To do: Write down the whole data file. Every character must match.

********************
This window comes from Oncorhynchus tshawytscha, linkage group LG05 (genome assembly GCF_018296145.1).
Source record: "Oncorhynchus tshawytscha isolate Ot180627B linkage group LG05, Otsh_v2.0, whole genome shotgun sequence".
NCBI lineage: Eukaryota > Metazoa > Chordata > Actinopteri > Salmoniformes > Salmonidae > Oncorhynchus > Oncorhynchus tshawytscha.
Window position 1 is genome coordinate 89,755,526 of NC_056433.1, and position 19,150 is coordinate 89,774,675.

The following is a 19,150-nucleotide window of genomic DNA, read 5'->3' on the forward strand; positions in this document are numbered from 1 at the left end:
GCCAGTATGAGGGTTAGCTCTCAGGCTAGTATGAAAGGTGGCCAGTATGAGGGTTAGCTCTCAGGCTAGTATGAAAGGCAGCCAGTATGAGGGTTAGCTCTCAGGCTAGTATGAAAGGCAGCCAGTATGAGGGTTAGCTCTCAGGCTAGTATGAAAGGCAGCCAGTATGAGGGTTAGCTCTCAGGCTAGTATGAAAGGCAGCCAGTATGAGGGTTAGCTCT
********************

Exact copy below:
This window comes from Oncorhynchus tshawytscha, linkage group LG05 (genome assembly GCF_018296145.1).
Source record: "Oncorhynchus tshawytscha isolate Ot180627B linkage group LG05, Otsh_v2.0, whole genome shotgun sequence".
NCBI lineage: Eukaryota > Metazoa > Chordata > Actinopteri > Salmoniformes > Salmonidae > Oncorhynchus > Oncorhynchus tshawytscha.
Window position 1 is genome coordinate 89,755,526 of NC_056433.1, and position 19,150 is coordinate 89,774,675.

The following is a 19,150-nucleotide window of genomic DNA, read 5'->3' on the forward strand; positions in this document are numbered from 1 at the left end:
GCCAGTATGAGGGTTAGCTCTCAGGCTAGTATGAAAGGTGGCCAGTATGAGGGTTAGCTCTCAGGCTAGTATGAAAGGCAGCCAGTATGAGGGTTAGCTCTCAGGCTAGTATGAAAGGCAGCCAGTATGAGGGTTAGCTCTCAGGCTAGTATGAAAGGCAGCCAGTATGAGGGTTAGCTCTCAGGCTAGTATGAAAGGCAGCCAGTATGAGGGTTAGCTCT